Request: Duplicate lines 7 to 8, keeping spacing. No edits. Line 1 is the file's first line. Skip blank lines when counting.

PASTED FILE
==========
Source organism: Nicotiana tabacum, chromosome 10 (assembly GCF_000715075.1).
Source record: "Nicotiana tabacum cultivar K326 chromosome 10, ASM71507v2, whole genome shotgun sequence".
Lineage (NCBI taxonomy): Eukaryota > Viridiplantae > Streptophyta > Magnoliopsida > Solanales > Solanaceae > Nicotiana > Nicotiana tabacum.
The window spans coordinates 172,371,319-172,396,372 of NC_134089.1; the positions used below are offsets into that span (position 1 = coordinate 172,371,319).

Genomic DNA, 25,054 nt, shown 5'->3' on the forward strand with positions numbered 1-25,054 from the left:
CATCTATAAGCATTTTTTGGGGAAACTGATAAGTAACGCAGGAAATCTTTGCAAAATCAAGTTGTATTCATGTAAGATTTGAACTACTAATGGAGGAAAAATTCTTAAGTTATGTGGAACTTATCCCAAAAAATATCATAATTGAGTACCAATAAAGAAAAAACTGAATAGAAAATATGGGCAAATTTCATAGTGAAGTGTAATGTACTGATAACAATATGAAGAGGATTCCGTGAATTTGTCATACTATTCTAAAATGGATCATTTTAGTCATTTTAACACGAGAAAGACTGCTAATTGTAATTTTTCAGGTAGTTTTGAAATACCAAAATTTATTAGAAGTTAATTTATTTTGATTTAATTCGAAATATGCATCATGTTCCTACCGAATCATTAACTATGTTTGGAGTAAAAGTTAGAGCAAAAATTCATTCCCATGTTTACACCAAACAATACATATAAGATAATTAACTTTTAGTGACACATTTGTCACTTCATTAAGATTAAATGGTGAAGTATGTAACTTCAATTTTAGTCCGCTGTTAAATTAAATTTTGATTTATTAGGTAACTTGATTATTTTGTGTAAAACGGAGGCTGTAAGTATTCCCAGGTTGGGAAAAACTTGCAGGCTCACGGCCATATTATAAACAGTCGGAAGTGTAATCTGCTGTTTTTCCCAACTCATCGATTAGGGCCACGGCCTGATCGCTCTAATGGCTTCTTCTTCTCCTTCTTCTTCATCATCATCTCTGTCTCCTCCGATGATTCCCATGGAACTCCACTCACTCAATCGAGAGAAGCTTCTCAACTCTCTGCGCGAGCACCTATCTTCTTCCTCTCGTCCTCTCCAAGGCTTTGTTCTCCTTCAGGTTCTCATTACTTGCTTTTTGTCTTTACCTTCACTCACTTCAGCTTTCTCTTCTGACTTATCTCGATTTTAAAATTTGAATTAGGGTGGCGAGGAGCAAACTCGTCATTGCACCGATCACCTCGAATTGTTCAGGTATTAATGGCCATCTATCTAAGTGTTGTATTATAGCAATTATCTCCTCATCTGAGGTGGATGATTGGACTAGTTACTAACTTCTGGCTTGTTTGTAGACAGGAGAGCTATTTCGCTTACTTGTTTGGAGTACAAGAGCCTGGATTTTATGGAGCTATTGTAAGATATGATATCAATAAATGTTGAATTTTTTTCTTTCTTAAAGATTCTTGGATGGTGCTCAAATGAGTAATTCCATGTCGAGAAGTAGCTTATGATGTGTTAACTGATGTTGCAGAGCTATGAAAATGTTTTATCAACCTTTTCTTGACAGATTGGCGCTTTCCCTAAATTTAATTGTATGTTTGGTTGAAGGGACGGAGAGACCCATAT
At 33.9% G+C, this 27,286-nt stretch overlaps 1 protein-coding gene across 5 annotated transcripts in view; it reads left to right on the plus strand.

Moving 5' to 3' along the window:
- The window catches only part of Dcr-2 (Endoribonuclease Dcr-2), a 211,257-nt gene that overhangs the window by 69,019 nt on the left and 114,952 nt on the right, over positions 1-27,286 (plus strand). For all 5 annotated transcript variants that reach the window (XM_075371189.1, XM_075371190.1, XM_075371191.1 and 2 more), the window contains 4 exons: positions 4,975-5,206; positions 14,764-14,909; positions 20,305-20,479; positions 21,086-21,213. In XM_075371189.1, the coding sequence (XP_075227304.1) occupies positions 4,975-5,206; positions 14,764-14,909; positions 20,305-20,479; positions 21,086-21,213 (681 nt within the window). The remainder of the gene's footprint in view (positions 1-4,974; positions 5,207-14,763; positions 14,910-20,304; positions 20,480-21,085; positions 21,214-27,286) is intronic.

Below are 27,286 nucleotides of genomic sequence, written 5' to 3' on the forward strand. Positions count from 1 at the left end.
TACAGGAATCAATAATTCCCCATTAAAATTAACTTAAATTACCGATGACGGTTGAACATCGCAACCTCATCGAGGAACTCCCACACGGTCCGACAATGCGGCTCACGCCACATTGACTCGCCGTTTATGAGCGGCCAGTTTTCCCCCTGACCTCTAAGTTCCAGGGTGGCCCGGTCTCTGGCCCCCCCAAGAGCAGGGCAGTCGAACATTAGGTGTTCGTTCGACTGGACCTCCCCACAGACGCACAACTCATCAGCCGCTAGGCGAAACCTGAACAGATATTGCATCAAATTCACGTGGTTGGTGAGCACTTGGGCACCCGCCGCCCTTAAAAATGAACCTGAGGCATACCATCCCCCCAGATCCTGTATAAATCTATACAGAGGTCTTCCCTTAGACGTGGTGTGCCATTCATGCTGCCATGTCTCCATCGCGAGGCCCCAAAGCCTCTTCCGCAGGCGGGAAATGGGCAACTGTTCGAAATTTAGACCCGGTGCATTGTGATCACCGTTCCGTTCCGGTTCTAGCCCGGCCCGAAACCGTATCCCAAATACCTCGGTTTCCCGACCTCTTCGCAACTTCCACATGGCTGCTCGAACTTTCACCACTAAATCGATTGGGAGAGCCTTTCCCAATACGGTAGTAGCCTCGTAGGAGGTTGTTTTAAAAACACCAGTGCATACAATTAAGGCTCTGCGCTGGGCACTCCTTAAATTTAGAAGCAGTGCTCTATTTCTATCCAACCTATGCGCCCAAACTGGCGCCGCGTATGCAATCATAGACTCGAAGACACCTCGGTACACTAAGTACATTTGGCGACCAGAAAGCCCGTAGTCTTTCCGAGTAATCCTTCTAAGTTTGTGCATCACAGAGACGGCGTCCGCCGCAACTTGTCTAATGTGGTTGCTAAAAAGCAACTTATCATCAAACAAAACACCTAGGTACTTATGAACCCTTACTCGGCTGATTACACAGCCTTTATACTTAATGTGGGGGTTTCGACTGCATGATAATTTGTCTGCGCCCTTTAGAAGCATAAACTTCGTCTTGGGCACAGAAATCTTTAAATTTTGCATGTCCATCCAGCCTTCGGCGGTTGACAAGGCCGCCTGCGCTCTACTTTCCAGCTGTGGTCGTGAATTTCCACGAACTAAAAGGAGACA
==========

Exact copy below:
At 33.9% G+C, this 27,286-nt stretch overlaps 1 protein-coding gene across 5 annotated transcripts in view; it reads left to right on the plus strand.

Moving 5' to 3' along the window: